The G7 group of leading economies and its allies have stopped carrying out regular reviews of the Russian oil price cap scheme.
The group, along with the European Union and Australia, have decided not to regularly review the cap and execute adjustments to the scheme, sources told Reuters.
The price cap mechanism was imposed on Russian oil exports last December, and was followed by a cap on Russian fuel exports from February as part of a response to Russia’s invasion of Ukraine early last year.
However, Russian producers have found ways to sell oil using fewer Western ships and insurance services, making it difficult for the West to enforce the existing price cap because companies facilitating the trade are outside of their remit.
Reuters calculated that at least 40 middlemen — including companies with no prior record of involvement in the business — handled at least half of Russia’s overall crude and refined products exports between March and June.
A mostly “dark fleet” of tankers, with murky ownership, was now being used to transport Russian crude, althoiugh some Western ships were also involved in the trade.
Initially, EU countries agreed to review the price cap every two months and to adjust it if necessary while the G7 would review “as appropriate” including “implementation and adherence.”
However, industry sources told Reuters that the G7 has not reviewed the cap since March.
“There were some talks in June or July to do a review, or at least talk about it, but it never formally happened,” one diplomatic source said.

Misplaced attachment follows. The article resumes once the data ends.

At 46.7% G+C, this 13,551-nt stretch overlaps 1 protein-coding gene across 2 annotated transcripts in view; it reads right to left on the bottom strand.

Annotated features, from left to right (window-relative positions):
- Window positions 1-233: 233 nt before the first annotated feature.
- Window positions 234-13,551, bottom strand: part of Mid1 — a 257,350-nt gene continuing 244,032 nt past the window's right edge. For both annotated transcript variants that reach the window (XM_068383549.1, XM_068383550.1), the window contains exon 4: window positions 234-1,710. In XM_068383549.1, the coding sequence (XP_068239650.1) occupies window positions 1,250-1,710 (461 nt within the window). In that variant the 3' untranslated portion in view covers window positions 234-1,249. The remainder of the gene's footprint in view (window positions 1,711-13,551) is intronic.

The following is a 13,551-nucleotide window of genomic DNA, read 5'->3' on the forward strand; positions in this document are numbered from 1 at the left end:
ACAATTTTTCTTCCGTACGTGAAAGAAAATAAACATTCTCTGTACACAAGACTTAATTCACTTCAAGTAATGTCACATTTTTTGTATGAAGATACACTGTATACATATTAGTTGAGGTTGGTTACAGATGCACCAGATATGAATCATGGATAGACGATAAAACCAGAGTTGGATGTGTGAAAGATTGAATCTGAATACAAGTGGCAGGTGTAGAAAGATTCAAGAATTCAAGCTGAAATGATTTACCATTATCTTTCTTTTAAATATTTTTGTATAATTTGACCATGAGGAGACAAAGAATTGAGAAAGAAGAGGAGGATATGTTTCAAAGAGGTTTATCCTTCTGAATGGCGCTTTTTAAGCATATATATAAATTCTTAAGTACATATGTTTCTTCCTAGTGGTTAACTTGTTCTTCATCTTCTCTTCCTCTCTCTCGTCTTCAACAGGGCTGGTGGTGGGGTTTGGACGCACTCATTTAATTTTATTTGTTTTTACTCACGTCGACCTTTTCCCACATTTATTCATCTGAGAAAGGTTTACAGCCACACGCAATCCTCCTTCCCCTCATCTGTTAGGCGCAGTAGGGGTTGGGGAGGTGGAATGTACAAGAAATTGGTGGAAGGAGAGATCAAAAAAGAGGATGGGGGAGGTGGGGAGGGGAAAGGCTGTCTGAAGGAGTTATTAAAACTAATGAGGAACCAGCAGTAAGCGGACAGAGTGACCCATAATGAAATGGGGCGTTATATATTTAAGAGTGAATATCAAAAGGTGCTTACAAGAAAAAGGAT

The sources said while some EU countries were keen for a review, there was little appetite from the US and G7 members to make changes.
Later this month, an upcoming UN General Assembly could serve as an informal platform for talks on the cap, according to Reuters.
Upstream reported earlier that Russia recorded a strong jump in oil and gas tax revenues in July even though it cut oil exports by 500,000 barrels per day.
According to Russia's Finance Ministry, producers paid 811 billion rubles ($9 billion) to the government last month, an increase of 53% against the 529 billion rubles received in June.
The price of Russia’s benchmark Urals crude — a heavy sour blend oil — averaged just over $74 per barrel in August, breaking the price cap of $60 for the first time.
The capping mechanism allows countries to buy Russian fuel using Western ship insurance, but only if there is proof the price paid does not exceed $60 per barrel for crude, $45 for heavy fuel and $100 per barrel of light fuel such as gasoline and diesel.